One-Year Swallowing Outcomes in Patients Treated with Prophylactic Gabapentin During Radiation-Based Treatment for Oropharyngeal Cancer

Heather M. Starmer, Wu Yang Yang, Christine Gourin, Rachit Kumar, Bronwyn Jones, Todd McNutt, Sierra Cheng, Harry Quon

Research output: Contribution to journalArticle

Abstract

Recent investigations by our study team have demonstrated patients using gabapentin for pain management during chemoradiotherapy (CRT) do well maintaining swallowing during treatment with less need for narcotic pain medication, PEG dependence, weight loss, and short-term swallowing morbidity. The purpose of this investigation was to characterize the long-term swallowing function of these patients 1-year following treatment. Sequential patients receiving CRT for oropharyngeal cancer and concurrent gabapentin were evaluated 1-year following treatment for swallowing outcomes. Functional Oral Intake Scores (FOIS) were utilized to assess diet level. The MD Anderson Dysphagia Inventory (MDADI) was chosen to evaluate patient perception of swallowing function. Videofluoroscopic swallowing studies were completed approximately 1 year after treatment to assess physiologic outcomes as well as Penetration Aspiration Scores (PAS). Data from 26 consecutive participants were available for analysis. The majority of patients had advanced stage disease (Stage 3–4). No patients had a PEG tube 1-year following treatment, and the mean FOIS score was 6.83. Pharyngeal deficits were infrequent with reduced pharyngeal constriction and prominence/early closure of cricopharyngeus predominating. Mean PAS score was 1.5, indicating that the majority of patients had either no laryngeal penetration/aspiration, or transient penetration that was fully cleared. Mean MDADI score was 85.52, indicating that, in general, patients perceived their swallowing to be minimally impaired. Patients receiving gabapentin pain management as part of a comprehensive dysphagia prevention protocol during CRT have excellent long-term swallowing outcomes as reflected in diet levels, physiologic functioning, and patient-perceived quality of life.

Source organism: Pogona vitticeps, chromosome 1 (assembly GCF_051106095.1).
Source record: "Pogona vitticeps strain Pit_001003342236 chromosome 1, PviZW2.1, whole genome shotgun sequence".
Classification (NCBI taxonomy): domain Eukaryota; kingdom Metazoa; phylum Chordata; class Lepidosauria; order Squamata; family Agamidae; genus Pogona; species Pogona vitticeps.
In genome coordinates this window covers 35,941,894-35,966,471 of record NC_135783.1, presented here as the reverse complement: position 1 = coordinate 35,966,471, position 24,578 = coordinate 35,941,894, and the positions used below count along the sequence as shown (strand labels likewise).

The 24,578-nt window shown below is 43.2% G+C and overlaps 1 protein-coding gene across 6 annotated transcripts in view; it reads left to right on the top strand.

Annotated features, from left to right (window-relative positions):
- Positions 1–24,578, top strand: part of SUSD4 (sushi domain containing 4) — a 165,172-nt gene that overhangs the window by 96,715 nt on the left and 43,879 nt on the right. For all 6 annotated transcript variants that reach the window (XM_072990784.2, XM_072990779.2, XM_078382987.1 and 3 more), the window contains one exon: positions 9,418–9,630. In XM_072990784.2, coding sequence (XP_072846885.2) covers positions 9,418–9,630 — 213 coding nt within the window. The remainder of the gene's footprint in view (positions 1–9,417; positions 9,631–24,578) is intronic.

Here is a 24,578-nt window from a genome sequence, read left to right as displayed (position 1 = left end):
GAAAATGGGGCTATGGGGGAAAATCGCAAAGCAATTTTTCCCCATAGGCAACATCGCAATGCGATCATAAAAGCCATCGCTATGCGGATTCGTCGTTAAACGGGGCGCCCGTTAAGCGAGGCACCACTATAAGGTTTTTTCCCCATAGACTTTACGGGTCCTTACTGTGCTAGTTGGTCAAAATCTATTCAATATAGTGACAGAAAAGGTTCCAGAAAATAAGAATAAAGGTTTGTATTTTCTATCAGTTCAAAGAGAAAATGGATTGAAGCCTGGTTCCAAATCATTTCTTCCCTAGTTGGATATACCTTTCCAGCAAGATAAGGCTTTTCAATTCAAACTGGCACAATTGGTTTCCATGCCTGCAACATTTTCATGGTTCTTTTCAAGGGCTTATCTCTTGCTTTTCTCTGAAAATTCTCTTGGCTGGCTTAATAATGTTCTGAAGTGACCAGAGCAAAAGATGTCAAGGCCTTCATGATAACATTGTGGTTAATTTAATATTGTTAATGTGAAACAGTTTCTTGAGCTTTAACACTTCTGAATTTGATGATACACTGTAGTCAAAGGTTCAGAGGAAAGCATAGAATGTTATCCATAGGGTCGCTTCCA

Original languageEnglish (US)
Pages (from-to)1-6
Number of pages6
JournalDysphagia
DOIs
StateAccepted/In press - Feb 15 2017

Keywords

  • Deglutition
  • Deglutitive disorders
  • Dysphagia
  • Gabapentin
  • Head and neck cancer
  • Radiation

ASJC Scopus subject areas

  • Otorhinolaryngology
  • Gastroenterology
  • Speech and Hearing

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